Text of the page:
This minor clash between old and new would have been one of many, as traditional ways of showmanship gave way to modern, more impersonal exhibition of filmed entertainment. What we come to celebrate, then, are the long-gone years when movies we now call classic were sold at both nationwide and grassroot levels to a public for whom they were brand new and untried. Some worked commercially, others did not, and very often, merit would have nothing to do with it.
One of the best film blogs on the internet and one I link to occasionally– whenever I can, to be honest–is Greenbriar Picture Shows. The layout is anemic, but the content is always fantastic. The author, John McElwee, has an encyclopedic knowledge of film connections, where they played, and how. Showman, Sell It Hot! is a lavish update on several blog articles, fully illustrated with period advertisements.
Every film has its story, not just in creation and execution, but in its labyrinthine existence after it leaves theater screens. McElwee’s book, while eponymously about showmanship, is also deeply fascinating by this afterlife. The book is also fascinated by presumptions, eagerly beginning with the silent era and moving through to how Bonnie & Clyde first saturated the South. Every chapter poses its own interesting question: Was The Wizard of Oz a huge flop on its original release? Did Val Lewton’s films save RKO? Why do some movies that flop out of the gate– like Citizen Kane— manage a resurrection? And just how was it that King Kong was one of the highest grossing films of the year– that year being 1952?
McElwee’s writing style is wholly addictive. There’s no circling around to explain the who’s or what’s of any given chapter– no hoary plots descriptions or even a dabbling in film theory. If one aside about Anna Sten flies over your head, catch your breath and keep going. All of his real opinions are tossed through witty asides, and his knowledge (and copious amount of numbers) are rattled off with a . This is a book for people who’ve seen every movie he’s talking about, or, at the very least, aren’t reading to learn more about them, per se.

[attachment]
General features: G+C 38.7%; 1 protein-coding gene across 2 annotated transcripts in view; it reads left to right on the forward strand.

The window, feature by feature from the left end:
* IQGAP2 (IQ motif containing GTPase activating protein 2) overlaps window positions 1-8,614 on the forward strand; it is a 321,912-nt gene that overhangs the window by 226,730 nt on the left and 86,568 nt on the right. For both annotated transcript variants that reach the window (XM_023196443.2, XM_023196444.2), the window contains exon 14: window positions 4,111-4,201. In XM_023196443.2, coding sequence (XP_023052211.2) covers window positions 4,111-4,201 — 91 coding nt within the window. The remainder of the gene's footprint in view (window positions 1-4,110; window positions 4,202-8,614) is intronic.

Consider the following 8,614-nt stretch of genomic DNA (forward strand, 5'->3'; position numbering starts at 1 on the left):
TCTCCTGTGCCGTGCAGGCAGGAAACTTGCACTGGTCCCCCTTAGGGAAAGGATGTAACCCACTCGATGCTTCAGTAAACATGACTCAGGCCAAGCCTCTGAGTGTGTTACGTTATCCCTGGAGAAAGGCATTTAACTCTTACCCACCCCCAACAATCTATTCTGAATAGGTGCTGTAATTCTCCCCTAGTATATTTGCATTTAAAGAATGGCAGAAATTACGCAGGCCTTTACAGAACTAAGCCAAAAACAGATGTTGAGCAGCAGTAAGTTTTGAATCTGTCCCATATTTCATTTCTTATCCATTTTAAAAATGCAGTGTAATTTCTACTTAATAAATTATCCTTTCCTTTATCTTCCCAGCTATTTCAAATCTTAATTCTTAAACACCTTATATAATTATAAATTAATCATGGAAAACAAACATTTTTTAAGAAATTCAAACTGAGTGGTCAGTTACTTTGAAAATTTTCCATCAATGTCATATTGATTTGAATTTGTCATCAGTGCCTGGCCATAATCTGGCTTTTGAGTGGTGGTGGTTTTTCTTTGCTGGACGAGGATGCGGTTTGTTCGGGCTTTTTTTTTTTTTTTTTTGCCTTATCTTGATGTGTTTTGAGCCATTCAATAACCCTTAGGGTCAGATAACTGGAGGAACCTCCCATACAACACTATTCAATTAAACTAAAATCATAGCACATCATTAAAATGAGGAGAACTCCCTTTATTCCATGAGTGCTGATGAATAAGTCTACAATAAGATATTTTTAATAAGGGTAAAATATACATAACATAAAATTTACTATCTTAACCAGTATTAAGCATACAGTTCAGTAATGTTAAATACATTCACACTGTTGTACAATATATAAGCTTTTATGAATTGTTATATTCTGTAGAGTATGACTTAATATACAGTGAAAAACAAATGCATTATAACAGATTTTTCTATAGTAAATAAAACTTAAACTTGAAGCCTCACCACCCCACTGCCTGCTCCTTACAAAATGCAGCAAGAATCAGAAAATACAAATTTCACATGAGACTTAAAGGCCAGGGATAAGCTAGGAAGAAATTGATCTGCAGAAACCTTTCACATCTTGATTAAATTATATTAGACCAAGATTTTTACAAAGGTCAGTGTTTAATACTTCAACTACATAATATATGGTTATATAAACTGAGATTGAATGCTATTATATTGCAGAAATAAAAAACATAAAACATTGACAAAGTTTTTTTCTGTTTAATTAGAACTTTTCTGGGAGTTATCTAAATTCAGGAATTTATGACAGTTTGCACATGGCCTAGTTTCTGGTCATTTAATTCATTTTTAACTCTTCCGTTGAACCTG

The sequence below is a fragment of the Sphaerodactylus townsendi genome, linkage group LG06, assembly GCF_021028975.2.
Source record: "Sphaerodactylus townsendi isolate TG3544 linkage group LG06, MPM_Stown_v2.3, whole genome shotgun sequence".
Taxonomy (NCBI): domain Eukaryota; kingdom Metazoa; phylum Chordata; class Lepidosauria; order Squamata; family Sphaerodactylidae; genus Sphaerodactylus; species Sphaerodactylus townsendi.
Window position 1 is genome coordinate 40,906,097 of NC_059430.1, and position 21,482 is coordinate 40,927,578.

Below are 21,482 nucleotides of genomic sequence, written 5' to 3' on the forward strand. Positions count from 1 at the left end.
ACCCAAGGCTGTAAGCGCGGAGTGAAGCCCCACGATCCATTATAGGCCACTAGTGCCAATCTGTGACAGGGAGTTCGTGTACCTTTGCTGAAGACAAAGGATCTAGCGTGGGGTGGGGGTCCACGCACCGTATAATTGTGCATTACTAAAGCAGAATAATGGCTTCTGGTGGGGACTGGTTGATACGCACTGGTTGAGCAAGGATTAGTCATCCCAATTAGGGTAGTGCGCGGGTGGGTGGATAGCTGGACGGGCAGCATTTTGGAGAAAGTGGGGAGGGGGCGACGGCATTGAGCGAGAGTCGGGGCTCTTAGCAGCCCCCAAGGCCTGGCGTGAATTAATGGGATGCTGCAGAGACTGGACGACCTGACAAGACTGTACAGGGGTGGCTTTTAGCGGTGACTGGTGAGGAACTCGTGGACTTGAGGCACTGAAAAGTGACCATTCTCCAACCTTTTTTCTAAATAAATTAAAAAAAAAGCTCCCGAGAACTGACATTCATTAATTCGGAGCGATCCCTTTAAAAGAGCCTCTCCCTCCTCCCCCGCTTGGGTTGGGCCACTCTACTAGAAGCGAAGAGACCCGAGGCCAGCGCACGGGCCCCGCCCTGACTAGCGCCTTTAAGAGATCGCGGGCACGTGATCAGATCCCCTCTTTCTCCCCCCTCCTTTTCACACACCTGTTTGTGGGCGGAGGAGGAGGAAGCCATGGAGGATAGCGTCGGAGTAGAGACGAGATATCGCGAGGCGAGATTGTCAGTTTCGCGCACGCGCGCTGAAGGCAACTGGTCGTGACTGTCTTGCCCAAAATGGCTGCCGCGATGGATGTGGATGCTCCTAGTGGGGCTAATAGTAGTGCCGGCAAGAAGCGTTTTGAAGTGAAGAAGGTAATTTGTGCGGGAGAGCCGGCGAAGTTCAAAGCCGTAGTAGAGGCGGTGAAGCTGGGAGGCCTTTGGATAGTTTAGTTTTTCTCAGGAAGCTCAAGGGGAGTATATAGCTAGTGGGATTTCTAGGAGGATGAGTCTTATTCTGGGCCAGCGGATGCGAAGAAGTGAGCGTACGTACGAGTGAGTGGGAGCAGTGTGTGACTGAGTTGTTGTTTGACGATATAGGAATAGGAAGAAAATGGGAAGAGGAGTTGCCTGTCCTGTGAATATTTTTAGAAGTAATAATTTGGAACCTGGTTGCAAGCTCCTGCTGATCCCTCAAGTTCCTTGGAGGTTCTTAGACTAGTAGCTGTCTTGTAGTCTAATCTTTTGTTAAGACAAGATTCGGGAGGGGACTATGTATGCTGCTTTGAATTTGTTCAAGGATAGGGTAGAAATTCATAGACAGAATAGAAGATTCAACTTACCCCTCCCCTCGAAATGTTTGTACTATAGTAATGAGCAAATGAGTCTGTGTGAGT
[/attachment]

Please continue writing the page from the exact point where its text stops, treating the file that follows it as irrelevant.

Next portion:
What instead comes out is a fascinating glimpse not in the backlots but from the street corners. McElwee may as well have called it A People’s History of Going to the Movies for all of the focus on the day-to-day focus of what life was like for the average film patron. His stretch from the dust filled halls of the silents to the various smokey Broadway venues to up and down main streets across the country. Forward thinking distributors and even the genius who first thought of assembling a double bill of Dracula and Frankenstein (the results were massive) get loving and awestruck tributes.
You can read earlier versions of some chapters over at his blog– here’s a shorter version of his chapter on King Kong— but the fully illustrated nature of the book is reason to plunk down the heavy cover price. This includes some fantastic artwork– that Bird of Paradise advertisement will open your eyes, unless you’re too young, then someone should probably cover them. And the way that McElwee structures his book doubles as a way to let you see how advertising evolved over the decades.
Showmen, Sell It Hot is a great alternative– better yet, antidote– to the usual regurgitated film history that views movies as these large static giants and confines so many pictures to a dustbin marked ‘unimportant’. Why do some movies make money and others fail? And why do those failures endure while the successes fade into obscurity? It’s a tantalizing enigma, and this book helps to reinvigorate how one views the living, breathing world of cinema.
Reading level: Devotee.
Length: 268 pages, full color.
This book is available on Amazon.
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Mike Gebert · July 11, 2016 at 3:25 am
When it came out I interviewed John at NitrateVille, you might find this interesting:
Mark A. Vieira · July 11, 2016 at 7:17 am
I applaud your phrase “the usual regurgitated film history that views movies as these large static giants.” No kidding! Movies should move — and so should movie history. The making of the average movie is often as entertaining as the movie itself. But you wouldn’t think so after reading the leaden prose of some historians. John McElwee is the happy exception to this rule. This is an excellent book.
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